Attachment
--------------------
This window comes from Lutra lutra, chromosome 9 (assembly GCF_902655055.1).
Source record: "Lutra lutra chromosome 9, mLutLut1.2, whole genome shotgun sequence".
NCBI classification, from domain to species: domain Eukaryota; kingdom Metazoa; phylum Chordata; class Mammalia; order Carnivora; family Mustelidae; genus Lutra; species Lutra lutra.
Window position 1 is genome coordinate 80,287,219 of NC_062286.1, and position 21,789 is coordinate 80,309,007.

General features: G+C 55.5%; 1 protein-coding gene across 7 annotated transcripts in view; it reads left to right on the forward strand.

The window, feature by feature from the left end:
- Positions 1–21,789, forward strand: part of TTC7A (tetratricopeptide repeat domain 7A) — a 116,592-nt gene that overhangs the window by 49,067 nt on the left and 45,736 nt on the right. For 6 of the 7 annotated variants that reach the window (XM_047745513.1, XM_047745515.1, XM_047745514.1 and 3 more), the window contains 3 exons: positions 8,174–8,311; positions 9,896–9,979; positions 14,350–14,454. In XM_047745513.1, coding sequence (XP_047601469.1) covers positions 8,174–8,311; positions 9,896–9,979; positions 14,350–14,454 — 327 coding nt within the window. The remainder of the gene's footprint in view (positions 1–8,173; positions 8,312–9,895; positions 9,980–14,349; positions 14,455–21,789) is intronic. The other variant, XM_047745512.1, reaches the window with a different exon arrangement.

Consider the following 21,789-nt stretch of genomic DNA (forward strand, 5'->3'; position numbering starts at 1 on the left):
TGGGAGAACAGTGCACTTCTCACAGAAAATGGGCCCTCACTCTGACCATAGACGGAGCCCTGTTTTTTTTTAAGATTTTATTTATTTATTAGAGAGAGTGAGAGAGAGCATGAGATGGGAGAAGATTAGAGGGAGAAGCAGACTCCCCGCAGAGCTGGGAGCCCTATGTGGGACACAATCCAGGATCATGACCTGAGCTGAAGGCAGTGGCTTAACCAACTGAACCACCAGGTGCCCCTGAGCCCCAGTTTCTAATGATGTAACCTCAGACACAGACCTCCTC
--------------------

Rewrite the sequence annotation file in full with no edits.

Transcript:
This window comes from Lutra lutra, chromosome 9 (assembly GCF_902655055.1).
Source record: "Lutra lutra chromosome 9, mLutLut1.2, whole genome shotgun sequence".
NCBI classification, from domain to species: domain Eukaryota; kingdom Metazoa; phylum Chordata; class Mammalia; order Carnivora; family Mustelidae; genus Lutra; species Lutra lutra.
Window position 1 is genome coordinate 80,287,219 of NC_062286.1, and position 21,789 is coordinate 80,309,007.

General features: G+C 55.5%; 1 protein-coding gene across 7 annotated transcripts in view; it reads left to right on the forward strand.

The window, feature by feature from the left end:
- Positions 1–21,789, forward strand: part of TTC7A (tetratricopeptide repeat domain 7A) — a 116,592-nt gene that overhangs the window by 49,067 nt on the left and 45,736 nt on the right. For 6 of the 7 annotated variants that reach the window (XM_047745513.1, XM_047745515.1, XM_047745514.1 and 3 more), the window contains 3 exons: positions 8,174–8,311; positions 9,896–9,979; positions 14,350–14,454. In XM_047745513.1, coding sequence (XP_047601469.1) covers positions 8,174–8,311; positions 9,896–9,979; positions 14,350–14,454 — 327 coding nt within the window. The remainder of the gene's footprint in view (positions 1–8,173; positions 8,312–9,895; positions 9,980–14,349; positions 14,455–21,789) is intronic. The other variant, XM_047745512.1, reaches the window with a different exon arrangement.

Consider the following 21,789-nt stretch of genomic DNA (forward strand, 5'->3'; position numbering starts at 1 on the left):
TGGGAGAACAGTGCACTTCTCACAGAAAATGGGCCCTCACTCTGACCATAGACGGAGCCCTGTTTTTTTTTAAGATTTTATTTATTTATTAGAGAGAGTGAGAGAGAGCATGAGATGGGAGAAGATTAGAGGGAGAAGCAGACTCCCCGCAGAGCTGGGAGCCCTATGTGGGACACAATCCAGGATCATGACCTGAGCTGAAGGCAGTGGCTTAACCAACTGAACCACCAGGTGCCCCTGAGCCCCAGTTTCTAATGATGTAACCTCAGACACAGACCTCCTC